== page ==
By the discreet protocol of the string quartet world, Saturday night's program by the Guarneri Quartet to a standing-room-only crowd at the Kennedy Center's Terrace Theater was a bit of an adventure.

The composers' names on the program were themselves a bit of a surprise, at least for this lustrous ensemble that tends, in its annual Kennedy Center concerts, to hew to the safe and rich center of the enormous quartet repertory.

This time, according to advance notices, the concert was supposed to end with Tchaikovsky -- and while Tchaikovsky chamber music is not exactly as much a household word as "Swan Lake," it is well within the bounds of quartet convention.

Instead, they hit us with Arensky -- Anton Arensky, an undervalued Tchaikovsky contemporary who wrote in much the same style, so western that it apparently eliminated him from membership, like his mentor, in the nationalistic Russian Five (Mussorgsky and company). This "Quartet in A Minor," Op. 35, was actually written as a memorial to Tchaikovsky after his death.

Why would one of music's leading string ensembles single out such a little-known, if appealing, work to end its program?

The reason soon became clear. Quite aside from Arensky's impeccable craftsmanship, the work is a flood of wonderful melodies. Some were as familiar to the ear as the work was unfamiliar to most of us. In the central set of variations (Movement 2 of three) the theme is taken from one of Tchaikovsky's "Children's Songs" called "Legend." It is a flowing, rhapsodic series of variations not unlike Tchaikovsky's own cello "Variations on a Rococo Theme," full of flourish and fire.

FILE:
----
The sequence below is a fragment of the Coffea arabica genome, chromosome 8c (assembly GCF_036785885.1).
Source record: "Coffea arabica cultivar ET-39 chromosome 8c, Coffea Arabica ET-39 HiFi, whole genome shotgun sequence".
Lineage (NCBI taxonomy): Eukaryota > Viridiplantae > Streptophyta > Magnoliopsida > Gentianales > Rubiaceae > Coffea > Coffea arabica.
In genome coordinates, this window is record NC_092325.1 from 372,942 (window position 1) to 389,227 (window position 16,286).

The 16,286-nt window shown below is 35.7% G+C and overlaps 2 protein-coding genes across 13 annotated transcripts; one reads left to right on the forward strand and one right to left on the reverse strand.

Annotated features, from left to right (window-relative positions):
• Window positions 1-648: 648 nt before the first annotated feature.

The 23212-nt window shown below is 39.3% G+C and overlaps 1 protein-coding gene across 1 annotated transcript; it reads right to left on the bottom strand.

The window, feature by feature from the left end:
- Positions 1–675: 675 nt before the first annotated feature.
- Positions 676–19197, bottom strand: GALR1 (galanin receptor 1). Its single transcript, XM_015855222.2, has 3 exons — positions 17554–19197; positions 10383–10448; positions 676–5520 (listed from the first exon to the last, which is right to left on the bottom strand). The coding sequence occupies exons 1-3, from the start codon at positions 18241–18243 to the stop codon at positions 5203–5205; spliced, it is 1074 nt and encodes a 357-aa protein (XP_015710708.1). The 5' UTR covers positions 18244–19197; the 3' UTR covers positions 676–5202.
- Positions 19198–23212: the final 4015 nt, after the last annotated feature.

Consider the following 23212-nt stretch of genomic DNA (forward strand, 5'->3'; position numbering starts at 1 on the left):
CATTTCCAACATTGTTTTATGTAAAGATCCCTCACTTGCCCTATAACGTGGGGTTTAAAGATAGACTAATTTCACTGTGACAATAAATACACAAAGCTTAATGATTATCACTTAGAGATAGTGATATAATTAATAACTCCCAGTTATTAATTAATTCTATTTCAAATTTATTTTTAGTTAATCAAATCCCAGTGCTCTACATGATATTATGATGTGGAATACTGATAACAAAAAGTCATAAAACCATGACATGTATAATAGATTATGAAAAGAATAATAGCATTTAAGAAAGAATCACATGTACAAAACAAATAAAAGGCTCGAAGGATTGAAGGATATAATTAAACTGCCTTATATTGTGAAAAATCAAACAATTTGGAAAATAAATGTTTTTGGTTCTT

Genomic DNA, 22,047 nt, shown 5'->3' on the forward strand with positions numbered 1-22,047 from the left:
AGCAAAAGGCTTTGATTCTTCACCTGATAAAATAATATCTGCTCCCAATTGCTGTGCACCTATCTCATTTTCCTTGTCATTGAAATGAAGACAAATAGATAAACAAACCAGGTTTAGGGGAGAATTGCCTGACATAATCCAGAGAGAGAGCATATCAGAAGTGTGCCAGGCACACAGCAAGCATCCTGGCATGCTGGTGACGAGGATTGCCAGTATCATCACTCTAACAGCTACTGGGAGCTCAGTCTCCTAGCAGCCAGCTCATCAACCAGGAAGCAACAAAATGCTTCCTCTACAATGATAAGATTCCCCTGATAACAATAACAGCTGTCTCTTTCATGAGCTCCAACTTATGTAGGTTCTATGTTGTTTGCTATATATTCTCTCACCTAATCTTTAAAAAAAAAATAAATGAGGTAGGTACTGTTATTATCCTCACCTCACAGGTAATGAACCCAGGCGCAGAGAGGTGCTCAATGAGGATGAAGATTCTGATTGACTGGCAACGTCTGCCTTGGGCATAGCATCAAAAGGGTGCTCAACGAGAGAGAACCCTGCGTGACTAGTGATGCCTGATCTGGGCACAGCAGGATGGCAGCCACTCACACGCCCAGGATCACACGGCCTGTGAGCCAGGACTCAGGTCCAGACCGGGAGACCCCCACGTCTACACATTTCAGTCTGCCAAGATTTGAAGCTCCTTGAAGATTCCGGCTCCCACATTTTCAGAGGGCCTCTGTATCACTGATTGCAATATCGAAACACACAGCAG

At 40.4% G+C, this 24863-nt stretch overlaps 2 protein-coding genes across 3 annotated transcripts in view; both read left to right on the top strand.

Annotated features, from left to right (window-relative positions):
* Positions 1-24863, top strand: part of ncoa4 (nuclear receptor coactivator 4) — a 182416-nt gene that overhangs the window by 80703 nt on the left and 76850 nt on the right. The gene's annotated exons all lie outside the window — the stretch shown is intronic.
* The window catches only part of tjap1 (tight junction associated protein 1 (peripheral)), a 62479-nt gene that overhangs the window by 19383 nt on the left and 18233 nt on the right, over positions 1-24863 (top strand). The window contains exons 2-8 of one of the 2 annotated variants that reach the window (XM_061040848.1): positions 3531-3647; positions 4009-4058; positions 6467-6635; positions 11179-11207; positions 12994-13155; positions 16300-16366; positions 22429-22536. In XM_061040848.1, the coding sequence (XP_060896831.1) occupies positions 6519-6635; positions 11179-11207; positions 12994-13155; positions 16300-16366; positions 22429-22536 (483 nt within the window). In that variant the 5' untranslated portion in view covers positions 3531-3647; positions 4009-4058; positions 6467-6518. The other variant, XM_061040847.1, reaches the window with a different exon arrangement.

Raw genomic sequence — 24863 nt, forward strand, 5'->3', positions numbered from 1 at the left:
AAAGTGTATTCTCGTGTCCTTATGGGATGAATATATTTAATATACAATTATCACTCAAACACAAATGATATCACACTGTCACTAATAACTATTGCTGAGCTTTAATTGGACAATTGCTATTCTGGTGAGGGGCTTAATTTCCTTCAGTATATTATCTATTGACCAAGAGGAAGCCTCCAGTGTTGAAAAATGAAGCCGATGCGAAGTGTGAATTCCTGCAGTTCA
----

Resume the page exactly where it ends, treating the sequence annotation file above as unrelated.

But the tune that really hit you was in the last movement, that great choral hymn -- one of the dozen or so landmarks of Russian music -- that is the core of the Coronation Scene from Mussorgsky's "Boris Godunov." Arensky takes it and treats it in all kinds of ways, including a vigorous fugatto. I enjoyed it so much that I hoped the Guarneri would repeat it when they indicated that an encore was coming. But instead the encore was a lovely Mendelssohn scherzo, from Op. 44, No. 3.

Another adventurous move was the performance of Barto'k's "Second Quartet," a bleak, intensely dramatic work from his early years that foretells what is to come in the most mature Barto'k, as in the "Concerto for Orchestra," which Antal Dorati was conducting, coincidentally, downstairs in the Concert Hall.

Over the years, the six Barto'k quartets have been almost the private preserve of the Juilliard Quartet, whose stark, angular playings of them have shaped how all of us conceive of these extraordinary pieces, probably the most substantial set of quartets since Beethoven. The Guarneri's performance was, predictably, a bit less driving and hard-edged than the Juilliard's -- but in the last movement especially there was a moving, ruminative dimension. Equally predictable, the players brought a wide range of color to the work: those perfectly meshed attacks and releases, those will-o'-the-wisp pizzicati (as in the last notes). Their sensitivity to the drama of the music makes one excited to think about what they will do with the other quartets.

The evening opened with a spirited version of Haydn's "G Major Quartet," Op. 54, one of those dozens of such works superbly balancing elegance and abandon that Haydn seemed without effort to sit down and dash off after his Wheaties in the morning. No other composer I can think of could have done it.